By 1899, she had successfully fought to impress on her colleagues the importance of regular medical inspection for children, and supervised it herself in several schools. At the same time, with the help of her sister, she began her first nursery school, and, as soon as that was making progress, turned her energies to establishing camp schools for boys.
In 1910, Margaret and Rachel opened their largest clinic for sick children, in Deptford. After a year of hard work, they won official recognition and government help.
During the First World War (1914-18), the two sisters set up an open-air nursery school for under-fives which caused world-wide interest.
Margaret’s final success came in 1929 when she founded a college for training infants’ teachers which carried on her ideas.
Two years later, On 29th March, 1931, Margaret McMillan died at Harrow.
Posted in Famous news stories, Historical articles, History, Industry, Labour Party, London on Tuesday, 26 February 2013
This edited article about the General Strike originally appeared in Look and Learn issue number 161 published on 13 February 1965.
In London crowds watched convoys of army trucks loaded with food and guarded by armoured cars, go past.
At pit heads all over Britain on the last day of April, 1926, miners coming off work found the men of the new shift clustered around notices pasted on the mine building walls.
Those who stopped and read them discovered to their dismay that the government was no longer prepared to subsidize the mines. The mine owners, said the notices, therefore regretted that the miners would have to take a cut in wages.
Soon, above the row of the noisy discussion and argument, one word was heard again and again – strike! The next day, May 1, the pits were silent and empty.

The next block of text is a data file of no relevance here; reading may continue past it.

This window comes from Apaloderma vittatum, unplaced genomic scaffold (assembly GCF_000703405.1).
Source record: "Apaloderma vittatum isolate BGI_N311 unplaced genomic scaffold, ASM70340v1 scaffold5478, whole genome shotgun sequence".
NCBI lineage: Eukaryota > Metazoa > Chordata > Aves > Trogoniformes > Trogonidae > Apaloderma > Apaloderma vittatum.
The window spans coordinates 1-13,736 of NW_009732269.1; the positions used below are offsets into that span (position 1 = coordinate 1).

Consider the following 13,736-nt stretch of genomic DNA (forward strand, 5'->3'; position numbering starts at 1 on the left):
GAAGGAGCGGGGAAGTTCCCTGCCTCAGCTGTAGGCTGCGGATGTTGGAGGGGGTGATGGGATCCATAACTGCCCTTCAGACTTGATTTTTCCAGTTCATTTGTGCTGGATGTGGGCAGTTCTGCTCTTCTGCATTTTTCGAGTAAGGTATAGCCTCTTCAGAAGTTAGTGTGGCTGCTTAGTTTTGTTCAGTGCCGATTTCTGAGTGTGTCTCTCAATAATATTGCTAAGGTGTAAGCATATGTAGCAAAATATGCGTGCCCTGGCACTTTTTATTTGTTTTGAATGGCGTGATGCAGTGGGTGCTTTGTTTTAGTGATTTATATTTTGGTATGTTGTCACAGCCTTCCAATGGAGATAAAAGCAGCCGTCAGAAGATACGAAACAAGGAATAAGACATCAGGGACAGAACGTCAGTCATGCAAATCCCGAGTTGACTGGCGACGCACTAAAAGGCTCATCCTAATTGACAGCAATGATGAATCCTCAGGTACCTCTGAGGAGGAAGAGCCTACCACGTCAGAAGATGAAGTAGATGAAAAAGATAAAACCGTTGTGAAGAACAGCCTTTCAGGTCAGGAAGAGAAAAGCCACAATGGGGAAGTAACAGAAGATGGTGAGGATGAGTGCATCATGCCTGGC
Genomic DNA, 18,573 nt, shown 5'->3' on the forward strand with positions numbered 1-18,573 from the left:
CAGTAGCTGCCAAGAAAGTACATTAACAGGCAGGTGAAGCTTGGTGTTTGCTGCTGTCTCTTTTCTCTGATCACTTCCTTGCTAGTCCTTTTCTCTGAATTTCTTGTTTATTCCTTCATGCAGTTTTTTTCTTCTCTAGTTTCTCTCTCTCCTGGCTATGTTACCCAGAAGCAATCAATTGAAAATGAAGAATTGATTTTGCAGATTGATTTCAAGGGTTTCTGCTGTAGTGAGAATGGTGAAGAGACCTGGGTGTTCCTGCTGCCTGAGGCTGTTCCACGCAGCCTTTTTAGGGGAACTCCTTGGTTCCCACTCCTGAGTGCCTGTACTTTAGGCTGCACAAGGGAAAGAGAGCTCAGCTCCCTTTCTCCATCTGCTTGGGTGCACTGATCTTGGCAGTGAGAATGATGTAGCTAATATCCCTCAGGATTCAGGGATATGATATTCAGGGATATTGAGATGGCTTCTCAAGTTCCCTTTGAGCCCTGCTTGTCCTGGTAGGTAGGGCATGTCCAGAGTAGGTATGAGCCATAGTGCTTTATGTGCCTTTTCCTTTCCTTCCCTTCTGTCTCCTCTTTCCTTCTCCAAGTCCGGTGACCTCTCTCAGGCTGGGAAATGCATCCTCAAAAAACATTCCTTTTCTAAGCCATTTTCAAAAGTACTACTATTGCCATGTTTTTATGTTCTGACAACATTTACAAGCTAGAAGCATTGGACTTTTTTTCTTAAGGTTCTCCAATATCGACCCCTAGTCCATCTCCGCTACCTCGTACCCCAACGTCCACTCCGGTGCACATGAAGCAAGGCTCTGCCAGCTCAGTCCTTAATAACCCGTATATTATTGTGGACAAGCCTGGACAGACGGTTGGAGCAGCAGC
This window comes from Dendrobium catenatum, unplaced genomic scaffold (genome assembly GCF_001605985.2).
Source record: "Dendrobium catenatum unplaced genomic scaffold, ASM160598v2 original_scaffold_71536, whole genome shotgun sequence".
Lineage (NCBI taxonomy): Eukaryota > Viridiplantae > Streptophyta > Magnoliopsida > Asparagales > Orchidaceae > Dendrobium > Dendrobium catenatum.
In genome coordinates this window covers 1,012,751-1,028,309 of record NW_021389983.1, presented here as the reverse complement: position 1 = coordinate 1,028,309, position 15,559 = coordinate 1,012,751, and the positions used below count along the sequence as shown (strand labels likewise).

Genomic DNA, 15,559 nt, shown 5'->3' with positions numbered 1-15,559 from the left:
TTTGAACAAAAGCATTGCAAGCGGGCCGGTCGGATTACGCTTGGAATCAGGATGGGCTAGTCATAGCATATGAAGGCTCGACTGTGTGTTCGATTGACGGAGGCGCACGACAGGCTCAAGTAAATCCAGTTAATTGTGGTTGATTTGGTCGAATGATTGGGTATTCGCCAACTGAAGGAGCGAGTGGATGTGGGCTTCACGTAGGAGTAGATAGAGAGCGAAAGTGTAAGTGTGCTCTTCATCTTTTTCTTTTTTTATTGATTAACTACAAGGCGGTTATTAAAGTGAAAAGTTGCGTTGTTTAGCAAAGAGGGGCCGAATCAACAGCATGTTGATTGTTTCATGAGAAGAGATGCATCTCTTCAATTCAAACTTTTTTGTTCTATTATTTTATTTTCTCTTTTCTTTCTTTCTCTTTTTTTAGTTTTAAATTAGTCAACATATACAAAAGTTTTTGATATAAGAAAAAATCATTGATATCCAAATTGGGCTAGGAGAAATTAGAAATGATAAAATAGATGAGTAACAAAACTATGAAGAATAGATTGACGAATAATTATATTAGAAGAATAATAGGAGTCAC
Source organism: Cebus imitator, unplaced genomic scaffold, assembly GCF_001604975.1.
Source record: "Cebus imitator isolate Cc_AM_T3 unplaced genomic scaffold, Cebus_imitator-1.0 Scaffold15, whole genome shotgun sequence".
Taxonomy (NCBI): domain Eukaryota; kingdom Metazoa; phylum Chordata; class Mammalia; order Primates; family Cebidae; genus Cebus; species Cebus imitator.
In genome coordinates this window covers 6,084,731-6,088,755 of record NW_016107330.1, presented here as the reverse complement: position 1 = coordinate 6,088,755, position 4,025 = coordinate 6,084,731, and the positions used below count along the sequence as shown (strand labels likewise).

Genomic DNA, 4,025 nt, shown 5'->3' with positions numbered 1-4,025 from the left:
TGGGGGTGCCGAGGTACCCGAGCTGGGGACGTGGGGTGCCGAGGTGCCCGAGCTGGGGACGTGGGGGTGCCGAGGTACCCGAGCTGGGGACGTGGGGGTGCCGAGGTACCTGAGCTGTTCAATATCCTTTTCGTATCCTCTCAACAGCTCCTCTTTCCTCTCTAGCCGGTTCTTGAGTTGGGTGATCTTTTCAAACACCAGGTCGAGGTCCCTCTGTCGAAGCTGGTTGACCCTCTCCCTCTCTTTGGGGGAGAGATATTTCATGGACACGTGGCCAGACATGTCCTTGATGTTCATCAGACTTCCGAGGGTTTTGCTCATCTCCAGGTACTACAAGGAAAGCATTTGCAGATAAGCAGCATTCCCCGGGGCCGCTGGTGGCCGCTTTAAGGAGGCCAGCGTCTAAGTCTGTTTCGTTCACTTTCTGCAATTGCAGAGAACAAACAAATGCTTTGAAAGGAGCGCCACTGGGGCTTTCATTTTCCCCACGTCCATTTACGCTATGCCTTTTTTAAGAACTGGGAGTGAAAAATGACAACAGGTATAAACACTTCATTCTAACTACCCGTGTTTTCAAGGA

Within hours, other British unions declared that unless the Trades Union Congress and the government could find a solution to the coal miners’ problem by midnight of May 3-4 they would strike in sympathy.
Prime Minister Stanley Baldwin’s Conservative Government decided to take several precautionary measures just in case no solution was found. The Army was called in to transport food and blankets. And the public transport was commandeered.
These severe measures were very soon proved to be justified, for the T.U.C. and the government failed to settle their differences. And so, at midnight on May 3-4, all forms of communication in Britain suddenly came to a halt. Trains, buses and trams stopped where they were. Dock workers loading a ship left their loading basket swinging in space.
In London crowds of men assembled in the streets and watched convoys of army trucks loaded with food and guarded by armoured cars, go past. Hyde Park was used as a distribution centre for milk and bread.
In the mining areas, miners’ families settled down for a long stretch of poverty. Housewives carefully guarded the family savings so that the money would last longer.
Normal newspapers did not appear and the Government published a daily British Gazette. Broadcasting, three years old, first showed how useful it could be in an emergency.
By May 8 amateur train drivers were making slow cross-country journeys. Volunteers manned the London bus and underground services. Each driver had a policeman next to him, to prevent him being attacked by angry strikers.
Nine days after the General Strike began the T.U.C. expected that the government would compromise with the miners, so they stopped the strike. The date then was May 12. But when the government proposed the compromise to the mining unions they refused to accept it.
For another terrible six months the miners held on; their families slowly starving and their clothes in tatters. Winter closed in, and the weather turned cold. But no smoke came from the chimneys of the mining towns. They could not afford the coal they used to mine – and even if they could there was nobody mining it.
Cold and hunger finally forced the miners to give in. Frustrated, angry and embittered, they shuffled back to work for the same reduced wage that had been proposed six months earlier.